The biggest difference between green tea and black tea is that black tea is oxidized. Once the leaves are picked, they are allowed to wither and oxidize before being packaged for sale. This process alters the flavor, health benefits, and even the antioxidants of the tea, making it quite different from green tea.

black tea
Image Credit: kevberon, Pixabay


Black tea contains around 48 mg of caffeine, which is more than green tea.


Black tea features a balanced flavor profile. The flavor is rich and malty instead of grassy, and it has more body, depth, and strong notes of tannin. If you love a good, strong mug of coffee, then you’ll enjoy the bold taste of black tea over green tea in most cases.

Health Benefits

Black tea comes with its own health benefits, including being an antioxidant and helping with oral health. It can also lead to lower blood sugar levels, reduce the risk of diabetes, and give your immune system a boost.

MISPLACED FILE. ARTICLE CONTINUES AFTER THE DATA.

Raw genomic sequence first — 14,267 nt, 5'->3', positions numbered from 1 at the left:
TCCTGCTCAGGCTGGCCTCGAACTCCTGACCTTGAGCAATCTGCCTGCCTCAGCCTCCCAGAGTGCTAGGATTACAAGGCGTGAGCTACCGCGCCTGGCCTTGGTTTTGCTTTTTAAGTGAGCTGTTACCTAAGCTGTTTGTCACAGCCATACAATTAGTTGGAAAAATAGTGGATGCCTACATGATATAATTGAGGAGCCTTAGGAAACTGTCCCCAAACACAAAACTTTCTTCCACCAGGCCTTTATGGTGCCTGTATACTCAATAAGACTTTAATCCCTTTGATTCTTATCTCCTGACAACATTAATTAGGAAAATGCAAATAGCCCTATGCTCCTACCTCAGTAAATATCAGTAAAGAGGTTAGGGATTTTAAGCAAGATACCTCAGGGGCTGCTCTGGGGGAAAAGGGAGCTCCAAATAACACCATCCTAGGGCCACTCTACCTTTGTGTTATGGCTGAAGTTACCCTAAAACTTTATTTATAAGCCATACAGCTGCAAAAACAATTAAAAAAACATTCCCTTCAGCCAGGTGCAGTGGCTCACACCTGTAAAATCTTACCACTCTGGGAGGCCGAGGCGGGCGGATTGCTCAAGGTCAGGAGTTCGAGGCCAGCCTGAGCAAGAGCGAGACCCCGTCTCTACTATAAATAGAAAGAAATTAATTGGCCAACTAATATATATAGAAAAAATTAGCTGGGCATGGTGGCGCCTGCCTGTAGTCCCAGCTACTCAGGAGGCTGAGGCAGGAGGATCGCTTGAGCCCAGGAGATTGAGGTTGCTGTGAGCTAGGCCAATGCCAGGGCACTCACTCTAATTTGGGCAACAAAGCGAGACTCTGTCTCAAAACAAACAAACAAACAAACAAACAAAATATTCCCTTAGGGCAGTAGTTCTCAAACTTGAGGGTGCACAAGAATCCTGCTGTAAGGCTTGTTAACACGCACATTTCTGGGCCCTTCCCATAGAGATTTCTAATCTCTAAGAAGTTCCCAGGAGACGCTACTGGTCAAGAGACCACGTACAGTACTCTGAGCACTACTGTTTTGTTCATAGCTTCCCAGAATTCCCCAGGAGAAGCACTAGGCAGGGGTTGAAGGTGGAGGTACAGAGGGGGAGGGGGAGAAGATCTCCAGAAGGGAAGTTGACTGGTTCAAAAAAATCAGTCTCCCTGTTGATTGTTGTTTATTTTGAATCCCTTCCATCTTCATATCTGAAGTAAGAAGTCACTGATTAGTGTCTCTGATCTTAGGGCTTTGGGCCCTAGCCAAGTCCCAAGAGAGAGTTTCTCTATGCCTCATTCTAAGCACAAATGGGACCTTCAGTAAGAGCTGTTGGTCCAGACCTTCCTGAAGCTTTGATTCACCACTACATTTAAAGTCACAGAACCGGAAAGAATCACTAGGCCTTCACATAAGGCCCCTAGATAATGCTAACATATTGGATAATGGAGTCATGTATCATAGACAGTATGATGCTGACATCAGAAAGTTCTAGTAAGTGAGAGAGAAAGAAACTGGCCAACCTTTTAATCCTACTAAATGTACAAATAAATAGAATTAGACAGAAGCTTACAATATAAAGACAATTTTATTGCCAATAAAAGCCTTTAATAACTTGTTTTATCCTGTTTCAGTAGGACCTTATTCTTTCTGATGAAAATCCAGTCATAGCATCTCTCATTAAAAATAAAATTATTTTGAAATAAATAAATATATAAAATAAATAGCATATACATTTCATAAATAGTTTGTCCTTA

Drinking black tea can also control and lower your stress levels, strengthen your bones, maintain a healthy digestive system, and provide an energy boost when you need it. Those are only a few of the health benefits of drinking black tea, so next, we’ll go into the possible risk of drinking this fragrant blend as well.

black tea
Image Credit: Wild0ne, Pixabay


As with green tea, there are benefits, and then there are side effects and risks.. Let’s look at the risks drinking black tea can bring you.

Many users have experienced anxiety and problems sleeping after drinking black tea. Headaches, faster breathing, nausea, vomiting, and high blood pressure have also been reported. If you feel yourself having any of these symptoms, it’s best to stop drinking the black tea. If the symptoms persist, it’s important to talk to your doctor for and treatment options.